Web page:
5 signs your computer might be infected
Brazil was the fifth country to suffer the most cybercrimes in 2021, with 9.1 million cases in the first quarter alone — more than in all of 2020, according to a German consultancy Roland Berger. There are currently several tools available to criminals that facilitate the theft of personal information. ESET, a leader in proactive threat detection, ensures that much of this ease is related to small mistakes that users make, such as: clicking on phishing links, forgetting to update software and not using two-factor authentication. The information security company explains that the sooner a user discovers that they are infected with a virus or other type of malware, the better.
“When a computer is infected, the more time passes, the more damage criminals can do and the more expensive the consequences can be. That is, if the victim takes time to discover that their device is compromised, it is easier for attackers to monetize network access and online accounts. In Latin America, 24% of organizations that experienced a security incident last year were victims of malware infection. It is important not to wait until it is too late to act.” mentions Camilo Gutiérrez Amaya, head of the ESET Latin America research laboratory.
Below, ESET shares a list of 5 signs that may indicate a computer is infected with a virus:
- If a text message appears when you turn on your computer indicating that you need to pay a fee to recover files, there is a high probability that your computer has been hacked. Typically, ransomware groups (malware to steal data, via encryption) give victims a brief warning to pay, along with instructions on how to make a cryptocurrency transaction. The bad news is that even if you follow the instructions to the letter and pay, there’s a good chance you won’t get access to those encrypted files again.
- In some cases, spyware run by cybercriminals and designed not only to collect data from computers, but also to secretly activate the webcam and microphone. This could allow cybercriminals to record and steal videos of users and their families, with the risk of being used in extortion attempts. Pay attention to the webcam light to see if it turns on. Or disable it completely with a cap or tape on the camera.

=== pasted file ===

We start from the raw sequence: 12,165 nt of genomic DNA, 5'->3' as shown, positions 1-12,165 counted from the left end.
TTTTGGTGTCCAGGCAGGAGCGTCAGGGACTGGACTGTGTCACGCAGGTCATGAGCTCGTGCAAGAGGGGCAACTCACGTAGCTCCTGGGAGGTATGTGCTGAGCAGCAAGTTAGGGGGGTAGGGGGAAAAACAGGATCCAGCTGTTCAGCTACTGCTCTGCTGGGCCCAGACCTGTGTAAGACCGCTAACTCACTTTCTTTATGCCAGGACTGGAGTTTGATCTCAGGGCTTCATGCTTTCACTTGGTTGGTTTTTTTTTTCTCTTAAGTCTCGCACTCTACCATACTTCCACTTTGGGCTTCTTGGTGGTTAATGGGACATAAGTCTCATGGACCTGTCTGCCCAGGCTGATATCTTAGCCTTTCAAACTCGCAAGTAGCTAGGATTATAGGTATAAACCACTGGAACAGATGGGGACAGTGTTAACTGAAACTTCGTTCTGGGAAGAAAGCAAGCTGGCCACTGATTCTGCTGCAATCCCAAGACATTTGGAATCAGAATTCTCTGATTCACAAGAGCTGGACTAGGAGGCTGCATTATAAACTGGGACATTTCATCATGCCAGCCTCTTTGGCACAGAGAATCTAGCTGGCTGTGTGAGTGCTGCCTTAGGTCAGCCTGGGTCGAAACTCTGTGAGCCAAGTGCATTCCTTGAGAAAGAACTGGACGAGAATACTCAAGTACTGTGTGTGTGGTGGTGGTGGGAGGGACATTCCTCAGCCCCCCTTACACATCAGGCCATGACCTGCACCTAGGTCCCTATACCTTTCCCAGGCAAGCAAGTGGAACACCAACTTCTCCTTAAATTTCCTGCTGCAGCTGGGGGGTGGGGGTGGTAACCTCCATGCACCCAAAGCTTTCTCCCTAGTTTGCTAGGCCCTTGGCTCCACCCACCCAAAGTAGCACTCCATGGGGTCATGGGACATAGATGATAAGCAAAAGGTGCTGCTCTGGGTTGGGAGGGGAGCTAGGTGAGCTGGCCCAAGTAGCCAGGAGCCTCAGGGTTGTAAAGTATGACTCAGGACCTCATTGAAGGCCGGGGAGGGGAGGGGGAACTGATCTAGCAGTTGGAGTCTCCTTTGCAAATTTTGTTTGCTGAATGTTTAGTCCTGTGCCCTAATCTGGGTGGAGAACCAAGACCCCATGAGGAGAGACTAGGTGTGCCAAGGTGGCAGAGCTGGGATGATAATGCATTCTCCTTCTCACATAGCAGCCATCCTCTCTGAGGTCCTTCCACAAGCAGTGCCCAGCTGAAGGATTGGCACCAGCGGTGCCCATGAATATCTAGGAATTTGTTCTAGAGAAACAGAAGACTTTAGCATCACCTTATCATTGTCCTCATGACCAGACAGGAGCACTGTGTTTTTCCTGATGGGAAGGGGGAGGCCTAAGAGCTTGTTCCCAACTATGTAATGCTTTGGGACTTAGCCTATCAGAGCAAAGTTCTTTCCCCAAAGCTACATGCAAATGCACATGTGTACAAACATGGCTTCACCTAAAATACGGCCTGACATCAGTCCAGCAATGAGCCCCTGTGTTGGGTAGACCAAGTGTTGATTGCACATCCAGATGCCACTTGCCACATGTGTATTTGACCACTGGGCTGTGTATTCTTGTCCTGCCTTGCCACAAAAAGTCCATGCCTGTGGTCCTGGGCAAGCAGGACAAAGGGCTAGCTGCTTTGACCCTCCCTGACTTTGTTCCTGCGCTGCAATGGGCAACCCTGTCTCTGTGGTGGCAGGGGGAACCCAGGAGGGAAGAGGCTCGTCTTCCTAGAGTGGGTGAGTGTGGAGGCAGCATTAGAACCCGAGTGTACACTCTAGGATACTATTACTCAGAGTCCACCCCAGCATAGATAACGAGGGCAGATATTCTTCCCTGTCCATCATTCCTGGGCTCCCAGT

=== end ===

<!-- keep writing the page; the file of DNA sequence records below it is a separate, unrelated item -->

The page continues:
- Another clear sign that a computer is compromised is if friends and contacts start complaining about spam coming from their email or social media accounts. A classic identity theft tactic is to hijack victims’ accounts and use them to spam all your contacts. You can easily protect yourself from account theft by ensuring they are protected with two-factor authentication.
- Malware can also install plug-ins or extensions to your browser’s toolbar. If one is detected that is not recognized or you do not remember installing it, it may mean that your computer is compromised.
- If attackers manage to break into your computer, they can steal the login credentials and passwords of your various online accounts such as email, bank, etc. Dealing with this scenario can be one of the most stressful parts of any cyber attack, as each account must be logged in as stolen. Furthermore, if an attack could compromise third-party data, such as customer, partner or employee accounts, those potentially affected must be notified. According to ESET, if the computer is compromised, it will be necessary to execute an antivirus tool from a trusted vendor in order to try to find and remove any biased code that is installed, the user should consider the following:
- Change all passwords for accounts accessed on the computer;
- download the application MVP for multi-factor authentication and reducing the risk of a virus infecting any of the accounts;
- Invest in a dark web monitoring tool to check what data has been stolen and/or exposed;
- Freeze the ability to apply for a loan so cybercriminals can’t get new lines of credit;
- Monitor all accounts for suspicious activity, especially bank accounts.
“If you are unsure whether you have completely removed the malicious code from your computer, we recommend that you consider changing your passwords using an alternative device. Contact your bank or security software vendor for more information,” recommended by Camilo Gutiérrez Amaya, from ESET LATAM.
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